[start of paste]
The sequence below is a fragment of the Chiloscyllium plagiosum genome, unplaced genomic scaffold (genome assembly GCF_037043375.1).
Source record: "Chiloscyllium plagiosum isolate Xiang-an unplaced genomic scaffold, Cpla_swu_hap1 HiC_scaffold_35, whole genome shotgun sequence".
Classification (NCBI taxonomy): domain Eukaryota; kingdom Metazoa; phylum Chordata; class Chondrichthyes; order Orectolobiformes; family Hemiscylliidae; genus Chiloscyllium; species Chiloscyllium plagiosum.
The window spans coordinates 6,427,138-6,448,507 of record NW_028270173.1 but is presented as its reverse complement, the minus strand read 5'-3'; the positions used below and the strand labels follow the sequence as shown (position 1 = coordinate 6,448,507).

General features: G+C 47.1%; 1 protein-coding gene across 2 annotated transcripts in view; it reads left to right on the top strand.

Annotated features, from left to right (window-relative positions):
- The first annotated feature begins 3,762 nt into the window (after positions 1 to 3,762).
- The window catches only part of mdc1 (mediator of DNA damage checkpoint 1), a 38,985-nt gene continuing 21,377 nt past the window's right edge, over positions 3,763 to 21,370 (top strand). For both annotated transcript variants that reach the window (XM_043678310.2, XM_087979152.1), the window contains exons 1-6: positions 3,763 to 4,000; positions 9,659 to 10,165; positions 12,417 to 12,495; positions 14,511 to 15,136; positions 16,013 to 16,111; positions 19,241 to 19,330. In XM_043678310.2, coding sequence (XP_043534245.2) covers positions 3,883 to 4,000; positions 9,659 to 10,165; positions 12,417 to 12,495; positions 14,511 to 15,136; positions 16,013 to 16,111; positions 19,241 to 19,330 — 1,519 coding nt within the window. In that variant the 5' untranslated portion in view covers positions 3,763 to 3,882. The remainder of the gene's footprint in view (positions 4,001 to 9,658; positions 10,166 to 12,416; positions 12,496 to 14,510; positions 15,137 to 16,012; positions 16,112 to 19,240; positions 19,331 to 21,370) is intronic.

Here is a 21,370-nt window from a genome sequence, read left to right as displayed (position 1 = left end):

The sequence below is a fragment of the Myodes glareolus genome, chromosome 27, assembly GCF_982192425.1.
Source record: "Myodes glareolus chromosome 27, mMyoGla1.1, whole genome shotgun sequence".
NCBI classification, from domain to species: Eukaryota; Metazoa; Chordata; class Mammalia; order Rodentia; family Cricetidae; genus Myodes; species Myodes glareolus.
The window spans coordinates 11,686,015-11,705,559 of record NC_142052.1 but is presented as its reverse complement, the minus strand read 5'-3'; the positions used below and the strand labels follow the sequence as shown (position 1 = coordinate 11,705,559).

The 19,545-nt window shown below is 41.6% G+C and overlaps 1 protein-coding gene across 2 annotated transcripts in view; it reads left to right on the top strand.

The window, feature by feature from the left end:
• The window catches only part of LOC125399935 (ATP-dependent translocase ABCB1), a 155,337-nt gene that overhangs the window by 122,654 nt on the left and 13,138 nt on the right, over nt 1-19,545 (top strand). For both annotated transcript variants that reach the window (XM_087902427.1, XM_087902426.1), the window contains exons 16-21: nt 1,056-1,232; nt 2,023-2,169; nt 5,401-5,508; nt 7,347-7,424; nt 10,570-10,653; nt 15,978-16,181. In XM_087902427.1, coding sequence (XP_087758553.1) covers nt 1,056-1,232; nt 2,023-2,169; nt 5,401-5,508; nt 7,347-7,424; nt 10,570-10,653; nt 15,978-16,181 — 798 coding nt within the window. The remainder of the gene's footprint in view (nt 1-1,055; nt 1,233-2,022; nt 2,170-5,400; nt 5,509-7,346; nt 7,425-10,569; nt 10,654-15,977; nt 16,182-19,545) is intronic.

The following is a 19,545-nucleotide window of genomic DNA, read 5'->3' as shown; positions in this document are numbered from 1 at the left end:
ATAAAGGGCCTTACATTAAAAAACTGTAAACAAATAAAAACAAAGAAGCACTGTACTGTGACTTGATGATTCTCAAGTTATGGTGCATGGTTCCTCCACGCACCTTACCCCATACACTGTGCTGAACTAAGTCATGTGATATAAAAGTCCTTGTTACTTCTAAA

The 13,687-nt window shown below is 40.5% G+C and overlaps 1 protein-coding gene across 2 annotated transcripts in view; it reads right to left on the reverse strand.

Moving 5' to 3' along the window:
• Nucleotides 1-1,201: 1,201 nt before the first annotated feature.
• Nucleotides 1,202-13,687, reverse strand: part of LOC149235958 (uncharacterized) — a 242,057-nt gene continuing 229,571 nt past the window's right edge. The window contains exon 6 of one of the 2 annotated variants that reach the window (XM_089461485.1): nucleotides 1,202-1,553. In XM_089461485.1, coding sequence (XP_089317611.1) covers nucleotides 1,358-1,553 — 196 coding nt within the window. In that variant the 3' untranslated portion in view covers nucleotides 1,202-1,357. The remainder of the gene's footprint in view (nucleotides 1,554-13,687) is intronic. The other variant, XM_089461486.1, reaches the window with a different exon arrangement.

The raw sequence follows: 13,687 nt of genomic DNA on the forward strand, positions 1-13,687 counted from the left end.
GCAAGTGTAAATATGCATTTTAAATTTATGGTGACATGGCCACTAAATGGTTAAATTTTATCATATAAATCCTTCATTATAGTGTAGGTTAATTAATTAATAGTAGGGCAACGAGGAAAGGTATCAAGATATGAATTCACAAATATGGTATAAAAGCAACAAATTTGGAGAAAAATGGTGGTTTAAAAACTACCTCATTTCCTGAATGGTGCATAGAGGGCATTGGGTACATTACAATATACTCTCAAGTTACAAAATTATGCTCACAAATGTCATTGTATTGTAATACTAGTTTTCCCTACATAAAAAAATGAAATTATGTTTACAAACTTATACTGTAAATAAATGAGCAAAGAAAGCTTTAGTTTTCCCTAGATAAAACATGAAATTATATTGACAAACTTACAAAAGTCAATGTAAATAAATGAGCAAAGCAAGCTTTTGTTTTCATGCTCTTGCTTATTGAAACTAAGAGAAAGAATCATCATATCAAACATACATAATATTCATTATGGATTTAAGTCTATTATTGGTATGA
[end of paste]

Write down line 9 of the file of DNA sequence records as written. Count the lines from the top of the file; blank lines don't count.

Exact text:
Here is a 21,370-nt window from a genome sequence, read left to right as displayed (position 1 = left end):